?????????????????????????????????????????A new Chief Executive magazine survey labels Indiana as the best state for business in the Midwest — and the sixth best in the U.S. A release from the Indiana Economic Development Corporation (IEDC) has more:

The magazine’s “Best & Worst States For Business” ranking is based on surveys of more than 500 CEOs. According to Chief Executive, the results of the 11th annual survey show that CEOs favor states with progressive business development programs, low taxes and a quality living environment.

“We’ve worked hard to create a low-cost, pro-growth economic environment here in Indiana,” said Governor Mike Pence. “This ranking confirms what we already know as Hoosiers. With an honestly balanced budget, robust infrastructure and a top-notch workforce, Indiana is a state that works for business.”

As highlighted by Chief Executive, Indiana became the first Midwestern right-to-work state in 2012, a law that was upheld by the Indiana Supreme Court last year. Since its passing, more than 100 companies have indicated to the IEDC that its passage was a factor in their decisions to locate or expand operations in Indiana. Collectively, these projects account for approximately 10,000 projected new jobs and more than $2.3 billion capital investment in the state.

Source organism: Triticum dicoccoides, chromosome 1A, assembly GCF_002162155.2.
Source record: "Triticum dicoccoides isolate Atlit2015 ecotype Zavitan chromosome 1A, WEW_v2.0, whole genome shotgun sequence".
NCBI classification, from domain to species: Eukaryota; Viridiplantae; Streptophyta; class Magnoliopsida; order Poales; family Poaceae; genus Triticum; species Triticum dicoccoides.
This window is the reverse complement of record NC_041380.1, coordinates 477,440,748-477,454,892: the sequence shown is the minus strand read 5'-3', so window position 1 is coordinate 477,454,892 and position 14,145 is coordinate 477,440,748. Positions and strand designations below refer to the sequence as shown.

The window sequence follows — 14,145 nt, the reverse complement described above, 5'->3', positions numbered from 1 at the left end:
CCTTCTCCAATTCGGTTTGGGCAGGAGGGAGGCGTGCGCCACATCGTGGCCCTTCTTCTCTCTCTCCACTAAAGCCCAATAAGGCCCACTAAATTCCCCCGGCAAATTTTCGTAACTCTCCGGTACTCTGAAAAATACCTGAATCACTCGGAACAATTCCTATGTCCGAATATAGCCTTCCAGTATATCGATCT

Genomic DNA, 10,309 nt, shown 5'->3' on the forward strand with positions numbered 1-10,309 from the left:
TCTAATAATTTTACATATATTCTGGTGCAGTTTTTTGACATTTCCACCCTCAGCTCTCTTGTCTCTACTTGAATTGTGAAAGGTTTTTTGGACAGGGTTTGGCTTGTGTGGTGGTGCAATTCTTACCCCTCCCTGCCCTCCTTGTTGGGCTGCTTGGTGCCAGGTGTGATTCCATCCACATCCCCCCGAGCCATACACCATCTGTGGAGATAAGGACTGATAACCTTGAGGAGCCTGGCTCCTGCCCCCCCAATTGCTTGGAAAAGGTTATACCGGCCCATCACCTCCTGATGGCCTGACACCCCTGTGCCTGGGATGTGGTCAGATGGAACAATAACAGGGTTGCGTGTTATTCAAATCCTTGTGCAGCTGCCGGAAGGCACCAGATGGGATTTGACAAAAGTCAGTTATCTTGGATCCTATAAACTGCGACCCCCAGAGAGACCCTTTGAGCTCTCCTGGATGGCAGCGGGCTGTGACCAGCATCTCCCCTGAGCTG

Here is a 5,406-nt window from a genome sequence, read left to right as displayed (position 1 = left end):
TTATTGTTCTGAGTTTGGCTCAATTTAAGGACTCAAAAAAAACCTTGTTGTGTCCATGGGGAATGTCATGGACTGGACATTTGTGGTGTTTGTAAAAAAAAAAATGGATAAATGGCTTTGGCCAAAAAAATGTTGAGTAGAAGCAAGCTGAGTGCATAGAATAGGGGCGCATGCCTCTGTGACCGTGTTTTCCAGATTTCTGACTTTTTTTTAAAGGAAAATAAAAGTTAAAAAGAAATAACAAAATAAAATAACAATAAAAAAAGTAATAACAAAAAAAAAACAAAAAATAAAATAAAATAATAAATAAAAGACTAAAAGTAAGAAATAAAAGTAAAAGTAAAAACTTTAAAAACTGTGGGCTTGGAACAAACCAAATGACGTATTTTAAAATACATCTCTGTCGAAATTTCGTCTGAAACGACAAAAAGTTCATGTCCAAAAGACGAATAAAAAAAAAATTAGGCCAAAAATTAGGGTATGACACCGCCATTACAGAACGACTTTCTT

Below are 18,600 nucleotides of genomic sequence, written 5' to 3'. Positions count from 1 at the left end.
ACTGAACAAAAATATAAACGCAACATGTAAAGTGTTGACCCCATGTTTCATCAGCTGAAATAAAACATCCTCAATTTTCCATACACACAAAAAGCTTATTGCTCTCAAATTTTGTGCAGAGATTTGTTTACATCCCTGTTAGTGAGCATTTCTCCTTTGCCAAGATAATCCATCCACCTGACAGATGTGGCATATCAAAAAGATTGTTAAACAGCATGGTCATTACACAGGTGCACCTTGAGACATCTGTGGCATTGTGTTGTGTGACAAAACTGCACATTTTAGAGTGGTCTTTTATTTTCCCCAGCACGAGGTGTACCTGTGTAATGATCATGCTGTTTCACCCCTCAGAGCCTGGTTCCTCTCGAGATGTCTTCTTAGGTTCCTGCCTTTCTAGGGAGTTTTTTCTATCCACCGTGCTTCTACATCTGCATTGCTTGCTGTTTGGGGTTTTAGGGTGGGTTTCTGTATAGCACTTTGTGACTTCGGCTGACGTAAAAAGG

Indiana’s 6th place ranking makes it the only Midwestern state in the publication’s top 10. Among neighboring states, Kentucky ranked 28th, Ohio ranked 22nd, Michigan ranked 43rd and Illinois ranked 49th.

This Chief Executive magazine ranking is the latest in a series of national accolades for Indiana’s business climate. Last year, Indiana was ranked best in the Midwest and 7th overall in Area Development magazine’s “Top States for Doing Business” as well as best in the Midwest and 7th in the nation in the Pollina Corporate “Top 10 Pro-Business States for 2014” study.

Chief Executive magazine is a bi-monthly publication for top management executives published by the Chief Executive Group LLC. Founded in 1977, the Chief Executive Group LLC is headquartered in Greenwich, Connecticut. The full survey results are available online.

Economic Freedom: Where We Rank

Everybody: "We’re number 9! We’re number 9!"

The Heritage Foundation released a list of the best and worst countries on the economic freedom scale. For more on the actual criteria, see the full post. But here are the top 10 lists:

Most Free

  1. Hong Kong (1st)
  2. Singapore (2nd)
  3. Australia (3rd)
  4. New Zealand (4th)
  5. Switzerland (5th)
  6. Canada (6th)
  7. Ireland (7th)
  8. Denmark (8th)
  9. United States (9th)
  10. Bahrain (10th)

Least Free

  1. Timor-Leste (170th)
  2. Iran (171st)
  3. D.R. of Congo (172nd)
  4. Libya (173rd)
  5. Burma (174th)
  6. Venezuela (175th)